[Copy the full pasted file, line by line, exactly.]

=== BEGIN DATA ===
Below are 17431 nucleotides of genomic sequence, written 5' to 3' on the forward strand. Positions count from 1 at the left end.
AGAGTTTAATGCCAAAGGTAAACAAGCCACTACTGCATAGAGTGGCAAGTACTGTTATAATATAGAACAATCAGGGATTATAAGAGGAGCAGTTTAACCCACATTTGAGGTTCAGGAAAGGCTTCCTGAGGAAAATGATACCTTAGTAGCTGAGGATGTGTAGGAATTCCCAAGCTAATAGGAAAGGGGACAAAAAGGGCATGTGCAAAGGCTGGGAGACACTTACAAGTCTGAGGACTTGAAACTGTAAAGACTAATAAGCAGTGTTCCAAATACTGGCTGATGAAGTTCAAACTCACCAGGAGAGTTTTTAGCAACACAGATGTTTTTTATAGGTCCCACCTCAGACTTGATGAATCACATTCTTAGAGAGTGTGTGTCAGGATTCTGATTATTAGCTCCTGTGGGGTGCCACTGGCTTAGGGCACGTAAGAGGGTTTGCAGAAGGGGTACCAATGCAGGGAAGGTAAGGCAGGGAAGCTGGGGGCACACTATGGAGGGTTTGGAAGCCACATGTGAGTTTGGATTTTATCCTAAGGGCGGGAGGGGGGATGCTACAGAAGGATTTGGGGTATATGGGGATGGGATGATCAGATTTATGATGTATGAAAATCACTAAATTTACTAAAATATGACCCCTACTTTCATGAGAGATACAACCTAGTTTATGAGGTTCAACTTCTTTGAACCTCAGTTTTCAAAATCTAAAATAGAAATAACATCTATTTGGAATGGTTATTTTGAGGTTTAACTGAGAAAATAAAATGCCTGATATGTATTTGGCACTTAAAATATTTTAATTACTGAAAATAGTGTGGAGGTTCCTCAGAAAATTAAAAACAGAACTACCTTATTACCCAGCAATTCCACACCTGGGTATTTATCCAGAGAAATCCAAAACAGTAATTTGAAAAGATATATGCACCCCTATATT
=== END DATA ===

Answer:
Below are 17431 nucleotides of genomic sequence, written 5' to 3' on the forward strand. Positions count from 1 at the left end.
AGAGTTTAATGCCAAAGGTAAACAAGCCACTACTGCATAGAGTGGCAAGTACTGTTATAATATAGAACAATCAGGGATTATAAGAGGAGCAGTTTAACCCACATTTGAGGTTCAGGAAAGGCTTCCTGAGGAAAATGATACCTTAGTAGCTGAGGATGTGTAGGAATTCCCAAGCTAATAGGAAAGGGGACAAAAAGGGCATGTGCAAAGGCTGGGAGACACTTACAAGTCTGAGGACTTGAAACTGTAAAGACTAATAAGCAGTGTTCCAAATACTGGCTGATGAAGTTCAAACTCACCAGGAGAGTTTTTAGCAACACAGATGTTTTTTATAGGTCCCACCTCAGACTTGATGAATCACATTCTTAGAGAGTGTGTGTCAGGATTCTGATTATTAGCTCCTGTGGGGTGCCACTGGCTTAGGGCACGTAAGAGGGTTTGCAGAAGGGGTACCAATGCAGGGAAGGTAAGGCAGGGAAGCTGGGGGCACACTATGGAGGGTTTGGAAGCCACATGTGAGTTTGGATTTTATCCTAAGGGCGGGAGGGGGGATGCTACAGAAGGATTTGGGGTATATGGGGATGGGATGATCAGATTTATGATGTATGAAAATCACTAAATTTACTAAAATATGACCCCTACTTTCATGAGAGATACAACCTAGTTTATGAGGTTCAACTTCTTTGAACCTCAGTTTTCAAAATCTAAAATAGAAATAACATCTATTTGGAATGGTTATTTTGAGGTTTAACTGAGAAAATAAAATGCCTGATATGTATTTGGCACTTAAAATATTTTAATTACTGAAAATAGTGTGGAGGTTCCTCAGAAAATTAAAAACAGAACTACCTTATTACCCAGCAATTCCACACCTGGGTATTTATCCAGAGAAATCCAAAACAGTAATTTGAAAAGATATATGCACCCCTATATT